On Nov. 15, 1918, Lt. Marco Carmelich Smith Jr. wrote to his grandmother Eliza Tyler from France: “To say the least, one can live somewhat in peace, now that the Armistice is signed. Beforehand we had had rumors of one but as old Lame Rumor is always present we passed it off as such until the official notice came. We all had our watches out at 11 a.m. on [Nov.] 11th and it was very noticeable that cannon that had been thundering away all morning ceased firing exactly on the hour. So now, as I say, we can live in peace. No more gas masks or helmets, and at night we can have all the light we want.”

A 1918 photo of Marco C. Smith in uniform. Photo from the Smith family

Smith was born Oct. 2, 1886, at his father’s family home, called Fairholme, which was built circa 1824 and expanded circa 1860, in what is now the Village of Old Field. His great-great-grandfather, Walter Smith, a descendant of one of Setauket’s original settlers, Arthur Smith, was the Old Field Point Lighthouse keeper from 1827 to 1830. Marco Smith’s father, the first Marco C. Smith married Mary Amelia Tyler, daughter of Charles and Eliza Tyler, this writer’s great-grandfather and great-grandmother.

Marco Smith Jr. enlisted in the U.S. Army July 8, 1918, and was commissioned as 1st Lt. of Engineers, Company F, 2nd Battalion, 22nd Engineers. He was first assigned to Fort Benjamin Harrison, near Indianapolis, Indiana, and then transferred to Camp Merritt in Bergen County, New Jersey, where troops boarded ships on their way to the war in Europe.

Smith was on leave briefly July 28, when he married in Mamaroneck, Marjorie Aldrich, daughter of Capt. Clarence Aldrich and Irene Hand of East Setauket. According to a newspaper clipping, “Military orders hastened the ceremony, and the groom is now supposed to be on his way to France.”

Smith sailed for France July 31. He was assigned to the 1st Army Aug. 28, as an engineer on light railway construction for the Meuse-Argonne Offensive until the end of the war Nov. 11. He spent most of his time in the area around the village of Montigny-sur-Meuse and continued to be stationed there until March 3, 1919.

On Dec. 16, 1918, Smith wrote: “My dear Grandma, Here it is past the middle of the month and I haven’t started my usual monthly letter to you so here goes for this evening.”

Smith noted that the mail was arriving more regularly since the Armistice and that he had just received a letter from his grandmother written Oct. 18 as well as one written by his mother and dad Nov. 27. He continued the letter: “Sometimes I marvel that I am not sick as we sure are subjected to some pretty severe conditions at times. One night I just slept on the wet ground in a pouring rain and felt fine the next day. … We are very historically located too being near to Dun [Dun-sur-Meuse], Stenay and Sedan. This was sure some hard earned ground as everywhere are evidences of many battles. I believe the part where we were tho’ is about as bad as any. We sure thought so at the time. … Lord, when you see some of the shells old ‘Fritz’ uses to amuse us with, it’s no wonder we were “alarmed” at times. But after all, most of my feelings go to the poor French people who are slowly returning to their destroyed homes. … How they are going to make a go of it this winter is beyond me. … and the tales they tell of the hardships endured while prisoners. They are barely believable. I cannot write of them; they are too sad. Loads & loads & loads of love for yourself and everyone, Your loving grandson Marco — Merry Christmas and Happy New Year.”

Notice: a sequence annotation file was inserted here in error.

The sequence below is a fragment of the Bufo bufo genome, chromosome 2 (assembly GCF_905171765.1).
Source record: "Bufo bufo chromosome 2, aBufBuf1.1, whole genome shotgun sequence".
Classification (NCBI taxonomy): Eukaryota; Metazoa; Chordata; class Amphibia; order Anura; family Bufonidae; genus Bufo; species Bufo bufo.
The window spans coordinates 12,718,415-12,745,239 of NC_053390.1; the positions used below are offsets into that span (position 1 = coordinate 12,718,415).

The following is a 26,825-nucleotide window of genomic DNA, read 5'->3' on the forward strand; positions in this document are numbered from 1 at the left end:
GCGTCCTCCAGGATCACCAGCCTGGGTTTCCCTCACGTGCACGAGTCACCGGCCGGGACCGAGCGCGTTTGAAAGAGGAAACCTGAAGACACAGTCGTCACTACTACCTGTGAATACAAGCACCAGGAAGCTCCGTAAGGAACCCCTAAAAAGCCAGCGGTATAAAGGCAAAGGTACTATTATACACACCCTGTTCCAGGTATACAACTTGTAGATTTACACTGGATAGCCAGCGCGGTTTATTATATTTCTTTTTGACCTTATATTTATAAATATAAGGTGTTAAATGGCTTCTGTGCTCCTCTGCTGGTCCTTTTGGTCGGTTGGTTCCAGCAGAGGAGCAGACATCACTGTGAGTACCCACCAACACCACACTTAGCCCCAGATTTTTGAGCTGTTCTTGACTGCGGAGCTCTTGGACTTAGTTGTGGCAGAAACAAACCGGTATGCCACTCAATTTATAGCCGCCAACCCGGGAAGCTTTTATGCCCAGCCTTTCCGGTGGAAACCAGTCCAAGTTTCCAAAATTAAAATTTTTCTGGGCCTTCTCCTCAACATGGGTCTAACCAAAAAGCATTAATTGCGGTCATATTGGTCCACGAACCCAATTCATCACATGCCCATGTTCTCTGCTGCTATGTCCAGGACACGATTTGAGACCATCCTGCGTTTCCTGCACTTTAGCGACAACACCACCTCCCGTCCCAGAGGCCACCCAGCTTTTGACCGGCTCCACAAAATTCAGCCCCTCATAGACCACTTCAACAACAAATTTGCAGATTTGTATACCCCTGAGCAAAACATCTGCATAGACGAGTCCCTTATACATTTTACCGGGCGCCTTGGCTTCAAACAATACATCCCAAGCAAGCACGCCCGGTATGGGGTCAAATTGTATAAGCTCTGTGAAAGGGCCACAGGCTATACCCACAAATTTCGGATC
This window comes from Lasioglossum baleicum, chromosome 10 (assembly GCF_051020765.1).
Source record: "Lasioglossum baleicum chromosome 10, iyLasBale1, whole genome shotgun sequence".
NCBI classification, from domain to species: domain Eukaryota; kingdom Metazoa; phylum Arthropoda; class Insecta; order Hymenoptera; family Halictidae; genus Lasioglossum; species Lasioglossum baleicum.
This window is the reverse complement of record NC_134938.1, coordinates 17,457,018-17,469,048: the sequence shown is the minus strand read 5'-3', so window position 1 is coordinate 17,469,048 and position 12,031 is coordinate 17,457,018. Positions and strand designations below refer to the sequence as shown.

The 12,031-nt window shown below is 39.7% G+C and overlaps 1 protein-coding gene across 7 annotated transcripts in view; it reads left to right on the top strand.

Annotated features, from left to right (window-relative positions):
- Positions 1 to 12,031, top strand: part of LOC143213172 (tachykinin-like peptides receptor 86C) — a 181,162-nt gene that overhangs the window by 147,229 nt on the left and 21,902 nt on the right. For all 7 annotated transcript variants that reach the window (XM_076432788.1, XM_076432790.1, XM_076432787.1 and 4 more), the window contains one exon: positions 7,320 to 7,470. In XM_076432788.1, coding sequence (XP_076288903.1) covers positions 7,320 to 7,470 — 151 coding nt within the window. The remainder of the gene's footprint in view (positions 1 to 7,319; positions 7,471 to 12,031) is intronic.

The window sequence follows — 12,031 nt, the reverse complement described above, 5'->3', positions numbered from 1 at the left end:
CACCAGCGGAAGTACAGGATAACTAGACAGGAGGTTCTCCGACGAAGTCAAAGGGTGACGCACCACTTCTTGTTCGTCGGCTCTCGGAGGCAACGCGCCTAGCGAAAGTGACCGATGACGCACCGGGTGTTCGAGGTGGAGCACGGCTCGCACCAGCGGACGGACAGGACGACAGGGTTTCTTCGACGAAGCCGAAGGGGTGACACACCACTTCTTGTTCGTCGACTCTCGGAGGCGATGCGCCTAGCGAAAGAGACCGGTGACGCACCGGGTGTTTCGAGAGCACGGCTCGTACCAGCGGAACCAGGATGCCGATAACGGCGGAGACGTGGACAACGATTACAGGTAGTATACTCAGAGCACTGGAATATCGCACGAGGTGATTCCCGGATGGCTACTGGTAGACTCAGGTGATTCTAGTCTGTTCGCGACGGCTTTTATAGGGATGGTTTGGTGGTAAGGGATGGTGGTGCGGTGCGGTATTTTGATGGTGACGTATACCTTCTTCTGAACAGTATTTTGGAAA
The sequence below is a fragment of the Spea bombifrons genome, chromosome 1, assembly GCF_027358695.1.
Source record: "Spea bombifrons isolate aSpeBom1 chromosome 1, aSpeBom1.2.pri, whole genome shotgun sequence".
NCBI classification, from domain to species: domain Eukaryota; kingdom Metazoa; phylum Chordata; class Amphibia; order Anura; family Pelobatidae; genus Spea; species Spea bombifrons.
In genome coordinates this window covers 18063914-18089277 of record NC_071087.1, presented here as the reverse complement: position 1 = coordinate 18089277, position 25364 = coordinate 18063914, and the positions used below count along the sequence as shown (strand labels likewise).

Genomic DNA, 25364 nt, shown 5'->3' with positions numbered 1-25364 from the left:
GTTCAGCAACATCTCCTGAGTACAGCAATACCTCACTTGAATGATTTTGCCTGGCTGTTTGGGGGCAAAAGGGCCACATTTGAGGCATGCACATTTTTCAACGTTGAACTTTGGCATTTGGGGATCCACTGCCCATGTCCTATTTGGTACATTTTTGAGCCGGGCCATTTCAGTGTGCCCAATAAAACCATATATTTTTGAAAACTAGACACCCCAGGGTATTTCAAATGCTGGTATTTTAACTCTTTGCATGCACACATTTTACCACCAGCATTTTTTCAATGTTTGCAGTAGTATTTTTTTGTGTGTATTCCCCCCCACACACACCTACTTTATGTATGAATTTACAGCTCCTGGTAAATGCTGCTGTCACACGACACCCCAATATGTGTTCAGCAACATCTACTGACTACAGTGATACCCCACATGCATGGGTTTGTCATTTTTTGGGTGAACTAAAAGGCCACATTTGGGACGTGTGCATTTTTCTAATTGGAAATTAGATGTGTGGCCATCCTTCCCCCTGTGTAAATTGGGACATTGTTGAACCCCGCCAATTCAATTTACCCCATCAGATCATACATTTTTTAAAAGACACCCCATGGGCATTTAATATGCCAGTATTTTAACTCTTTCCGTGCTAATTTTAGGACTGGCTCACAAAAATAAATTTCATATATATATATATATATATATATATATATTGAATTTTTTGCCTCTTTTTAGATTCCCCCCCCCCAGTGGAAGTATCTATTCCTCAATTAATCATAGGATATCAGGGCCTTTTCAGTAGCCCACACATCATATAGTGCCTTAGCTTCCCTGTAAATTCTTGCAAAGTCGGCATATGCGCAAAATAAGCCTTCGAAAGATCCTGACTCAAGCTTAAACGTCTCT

Marco C. Smith and his wife Marjorie in an undated photo. Photo from the Smith family

In his Jan. 22, 1919, letter, Smith writes: “Just now we are trying to arrange for some pleasure trips for the men. They have been my faithful workers ever since the drive began on Sept. 26th. And it has been rather tiresome and tedious to them to have seen nothing but shell torn areas since that date. The trip we are planning for them is to Sedan which is only about 25 miles from here.”

The three villages mentioned by Smith — Dun-sur-Meuse, Stenay and Sedan — are between 29 and 40 kilometers northeast of Verdun, site of the longest lasting battle of World War I. During 1916, there were more than 300,000 French and German casualties there.

Smith was reassigned to the engineers office, District of Paris, from March 10 to June 3, 1919. He returned from overseas July 11 and was discharged July 31, 1919. On Feb. 21, 1920, he was commissioned a captain in the Engineer Reserve Corps. He returned home to his wife Marjorie, with a house in Brooklyn and a job in Manhattan as an engineer with the New York Central Railroad. According to family information, Smith and his wife maintained the house in Old Field as a summer home until four months after their first child, Marco C. Smith III, was born April 25, 1927. Smith became a trustee of the Village of Old Field when it was incorporated in 1927, and he also served the village as mayor. The couple’s second and last child, Judith, was born Aug. 9, 1932. Marjorie died in 1953 and Smith died July 8, 1961.

The three letters Smith wrote to his grandmother Eliza, written between Nov. 15, 1918, and Jan. 22, 1919, and copies of the photographs he took in France will now be a part of the Three Village Historical Society archival collection.